This is a rear view of the completed chassis. The radio was completely disassembled so each part could be cleaned. I used good old soap and water on the base board, along with a lot of elbow grease! Most of the parts just needed to be cleaned with soap and water. I tried to salvage most of the original wiring but some of it had to be replaced. Both of the Remler tuning capacitors were replaced with nicer units.

Scott finished rear view

     This is the schematic diagram for my set. I discovered that my set was wired identically to the “Scott Worlds Record Super Eight Economy Model for 1928,” as described in the November, 1927, Citizens Radio Call Book. My set was probably built in late 1927 or early 1928. The IF transformers are probably some of the last 400 series IF transformers that Scott manufactured.

Scott schematic

     One of the first things that I noticed when I started to work on the Scott was a date code on one of the Remler tuning capacitors. The last date was 2-22-27, which means that the radio was built sometime after that date. I was pleasantly surprised with the Scott Selectone transformers also. I had previously measured them and thought that the coils were all open circuited. Additional investigation however revealed that they were actually all good. A heavy patina or crust on the terminals was preventing me from measuring them correctly the first time. Each transformer was marked on the bottom with a number 36, presumably for 36 KC.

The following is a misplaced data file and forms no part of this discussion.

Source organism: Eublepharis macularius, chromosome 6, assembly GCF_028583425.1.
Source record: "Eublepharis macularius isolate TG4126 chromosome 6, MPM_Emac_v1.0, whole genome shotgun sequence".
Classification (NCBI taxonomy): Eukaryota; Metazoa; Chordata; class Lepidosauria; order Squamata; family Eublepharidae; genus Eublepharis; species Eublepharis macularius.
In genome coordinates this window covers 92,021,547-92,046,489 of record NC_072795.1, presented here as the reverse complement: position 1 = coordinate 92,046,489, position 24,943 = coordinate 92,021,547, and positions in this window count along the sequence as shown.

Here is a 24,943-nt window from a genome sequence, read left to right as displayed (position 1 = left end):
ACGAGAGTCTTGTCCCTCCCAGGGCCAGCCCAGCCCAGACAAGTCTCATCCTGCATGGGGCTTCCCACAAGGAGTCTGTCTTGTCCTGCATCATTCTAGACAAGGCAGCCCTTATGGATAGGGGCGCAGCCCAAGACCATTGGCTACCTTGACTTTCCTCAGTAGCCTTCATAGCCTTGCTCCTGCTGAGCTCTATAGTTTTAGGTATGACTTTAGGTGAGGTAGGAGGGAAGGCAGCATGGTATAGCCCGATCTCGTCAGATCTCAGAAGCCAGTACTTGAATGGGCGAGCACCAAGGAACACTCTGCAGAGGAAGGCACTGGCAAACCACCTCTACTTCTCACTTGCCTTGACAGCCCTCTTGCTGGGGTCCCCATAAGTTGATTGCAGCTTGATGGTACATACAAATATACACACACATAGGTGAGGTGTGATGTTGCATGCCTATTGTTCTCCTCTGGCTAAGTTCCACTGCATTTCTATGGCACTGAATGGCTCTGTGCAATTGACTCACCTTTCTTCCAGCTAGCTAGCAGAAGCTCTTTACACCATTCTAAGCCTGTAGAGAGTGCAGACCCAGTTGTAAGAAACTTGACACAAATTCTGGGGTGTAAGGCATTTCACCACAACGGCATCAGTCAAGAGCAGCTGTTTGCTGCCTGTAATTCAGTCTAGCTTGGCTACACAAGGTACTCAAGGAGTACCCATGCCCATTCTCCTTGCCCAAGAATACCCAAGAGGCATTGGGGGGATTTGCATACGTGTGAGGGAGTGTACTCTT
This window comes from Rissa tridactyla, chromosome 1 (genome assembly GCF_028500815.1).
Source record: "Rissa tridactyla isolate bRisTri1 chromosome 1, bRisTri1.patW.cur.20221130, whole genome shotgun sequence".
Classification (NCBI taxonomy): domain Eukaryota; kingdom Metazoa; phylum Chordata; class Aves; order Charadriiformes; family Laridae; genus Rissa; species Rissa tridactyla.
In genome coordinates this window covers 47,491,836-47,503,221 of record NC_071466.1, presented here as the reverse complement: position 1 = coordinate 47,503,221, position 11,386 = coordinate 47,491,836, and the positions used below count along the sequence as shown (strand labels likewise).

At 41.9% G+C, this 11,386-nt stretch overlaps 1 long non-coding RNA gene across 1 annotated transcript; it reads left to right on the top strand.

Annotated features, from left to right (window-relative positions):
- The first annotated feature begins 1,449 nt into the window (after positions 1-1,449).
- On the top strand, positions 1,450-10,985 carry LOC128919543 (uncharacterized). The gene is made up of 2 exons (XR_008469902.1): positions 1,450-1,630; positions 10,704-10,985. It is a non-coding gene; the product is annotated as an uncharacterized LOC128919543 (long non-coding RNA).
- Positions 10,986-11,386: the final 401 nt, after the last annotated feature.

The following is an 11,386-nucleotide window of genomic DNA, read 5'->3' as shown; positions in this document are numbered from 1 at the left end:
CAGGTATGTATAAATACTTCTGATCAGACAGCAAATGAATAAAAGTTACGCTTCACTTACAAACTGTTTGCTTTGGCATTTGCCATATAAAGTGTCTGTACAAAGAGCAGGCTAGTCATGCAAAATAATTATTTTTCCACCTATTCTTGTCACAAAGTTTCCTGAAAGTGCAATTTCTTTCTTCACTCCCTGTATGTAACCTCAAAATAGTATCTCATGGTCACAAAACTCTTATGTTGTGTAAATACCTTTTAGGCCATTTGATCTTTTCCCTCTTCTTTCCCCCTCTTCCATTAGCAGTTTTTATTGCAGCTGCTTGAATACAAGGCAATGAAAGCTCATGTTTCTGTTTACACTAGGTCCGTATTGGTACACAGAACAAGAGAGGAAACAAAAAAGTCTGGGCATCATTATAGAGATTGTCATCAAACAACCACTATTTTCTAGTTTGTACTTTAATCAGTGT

Scott capacitor dates
Scott IF transformer markings

January 7, 2011, update: Scott Worlds Record restoration

     Scott Transformer Co. advertisement from the September, 1926, Citizens Radio Call Book.

Scott ad CRCB September 1926


Peak Freq.

Lower 3 dB

Upper 3 dB


Relative gain

Pri. ohms

Sec. ohms

#1, R-410

34.4 KC

32.5 KC

36.5 KC

4.0 KC




#2, R-400

35.0 KC

20.1 KC

61.1 KC

41.0 KC




#3, R-410

34.9 KC

33.1 KC

36.8 KC

3.7 KC




#4, R-400

Bad trannie